COLORBEARER OF ATHENS, GEORGIA LOCALLY OWNED SINCE 1987
September 11, 2019

No Photos, Please

Hey, Bonita…

Hi Bonita,

This being Athens, there are artists and musicians everywhere. At a local art opening recently, I met someone that introduced themselves to me as a photographer, and we hit it off, since I model sometimes. They seem eager to do a shoot with me, but I just found them on social media. Their work is awful! Honestly, just so bad! Horrible lighting, composition—all of it is trash. I absolutely don't want to work with them, but I need a way to tell them that without coming off all rude. Besides, someone else might love it.

The easiest thing to do would be to just say no, but of course, that would beg plenty of questions if you’d been eager to model for them until you saw their work. I’ve gotten similar questions in the past, and it’s never easy to determine the right way to tell someone you don’t want to collaborate with them. Just keep in mind that you don’t have to hate on their art in order to turn down an offer to work together. You can simply say that your styles are too different and you’ve decided to pass on the opportunity, and hopefully they’d leave it at that. If they do press you for more details, keep repeating that, and don’t be tempted to say anything along the lines of “Your art is trash.” You could always suggest another model to work with them, someone who is maybe newer to the game and less attached to the quality of the finished product. 

More than anything, I really don’t want you to share your opinion with the photographer in question. Between instructors, other artists or classmates and people on the internet, I’m sure this person is already receiving plenty of biting commentary on their work. People love to share their worst opinions, and unless you have an interest in influencing this artist towards better work, there’s no need to share your dislikes with them. You’re not their instructor or an art critic, but you are definitely allowed to not lend your image to work that isn’t up to your personal standards. It’s all about impact vs. intent. Just say no thanks, and leave it at that.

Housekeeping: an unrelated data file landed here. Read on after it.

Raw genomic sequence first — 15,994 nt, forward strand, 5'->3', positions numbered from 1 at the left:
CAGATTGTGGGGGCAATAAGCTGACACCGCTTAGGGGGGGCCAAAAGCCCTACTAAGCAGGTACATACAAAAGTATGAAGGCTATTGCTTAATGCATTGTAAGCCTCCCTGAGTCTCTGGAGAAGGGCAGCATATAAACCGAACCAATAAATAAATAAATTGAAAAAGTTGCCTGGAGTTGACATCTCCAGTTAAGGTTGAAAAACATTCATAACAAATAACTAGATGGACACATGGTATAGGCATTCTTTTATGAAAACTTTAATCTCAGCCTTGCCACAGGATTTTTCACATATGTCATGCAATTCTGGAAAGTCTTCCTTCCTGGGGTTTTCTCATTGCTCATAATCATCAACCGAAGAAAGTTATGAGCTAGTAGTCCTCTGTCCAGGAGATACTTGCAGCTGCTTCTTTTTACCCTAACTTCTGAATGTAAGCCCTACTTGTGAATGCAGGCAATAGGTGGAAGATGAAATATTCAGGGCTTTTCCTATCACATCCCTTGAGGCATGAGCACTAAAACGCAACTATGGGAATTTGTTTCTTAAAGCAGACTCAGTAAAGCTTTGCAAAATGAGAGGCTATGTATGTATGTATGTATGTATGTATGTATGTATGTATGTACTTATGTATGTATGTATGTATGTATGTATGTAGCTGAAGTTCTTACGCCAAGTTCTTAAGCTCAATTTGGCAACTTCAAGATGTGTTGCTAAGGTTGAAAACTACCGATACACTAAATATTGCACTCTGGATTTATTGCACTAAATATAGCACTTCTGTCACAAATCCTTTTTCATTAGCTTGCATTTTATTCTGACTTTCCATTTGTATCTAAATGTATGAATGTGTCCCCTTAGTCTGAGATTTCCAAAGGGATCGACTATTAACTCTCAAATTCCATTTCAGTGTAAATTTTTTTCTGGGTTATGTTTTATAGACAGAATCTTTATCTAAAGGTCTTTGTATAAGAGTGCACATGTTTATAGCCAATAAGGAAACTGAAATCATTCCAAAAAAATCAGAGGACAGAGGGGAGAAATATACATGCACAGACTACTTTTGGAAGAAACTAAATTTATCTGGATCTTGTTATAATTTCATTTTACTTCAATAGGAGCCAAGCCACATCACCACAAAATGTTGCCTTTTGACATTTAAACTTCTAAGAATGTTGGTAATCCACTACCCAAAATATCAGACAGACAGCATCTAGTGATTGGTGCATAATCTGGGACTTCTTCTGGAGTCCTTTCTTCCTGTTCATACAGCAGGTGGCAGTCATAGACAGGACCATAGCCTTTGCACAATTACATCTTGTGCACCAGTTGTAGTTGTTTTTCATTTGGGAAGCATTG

A few months ago, I was swiping away on Tinder, as one does, and I have a rule about never swiping right on people who mention God or Jesus in their profiles. I’m not an atheist or a Satanist—I just find it to be a serious boner killer on a dating app. It’s weird to talk religion in a space where everyone’s trying to hook up. So, a few months ago, I swiped left on a guy who opened his profile with his love for Jesus and never thought of him again until I saw him on campus recently. 

Let’s just say that I have been rethinking this rule of mine, because he is a serious babe—waaay cuter in person. What’s worse is that my schedule this semester seems to have us crossing paths a few times a week, and I think I’m starting to develop a crush on him. Would it be crappy of me to make a move on him in person knowing that I dismissed his Tinder profile over his Jesus talk? I’m not a super religious person, but I don’t have a problem with dating religious people at all.

Shoot your shot, girl. He has no idea that you swiped left on him or your reasons why, and he’ll never know unless you tell him. I’d assume he’s DTF if he’s on Tinder, whether he’s talking Jesus or not. Some folks are just super obsessed with moral shuckin’ and jivin’ on social media. I know plenty of immoral heathens who post scriptures and church outfits every Sunday. Maybe he capes so hard for Jesus because of all the sinning he does on a regular basis. That’s a guess, but what you know is that he’s looking for dates in a literal meat market, so the experience of dating him probably won’t be as dull as one might think.

Need advice? Email advice@flagpole.com, use the anonymous form at flagpole.com/getadvice, or find Bonita on Twitter: @flagpolebonita.

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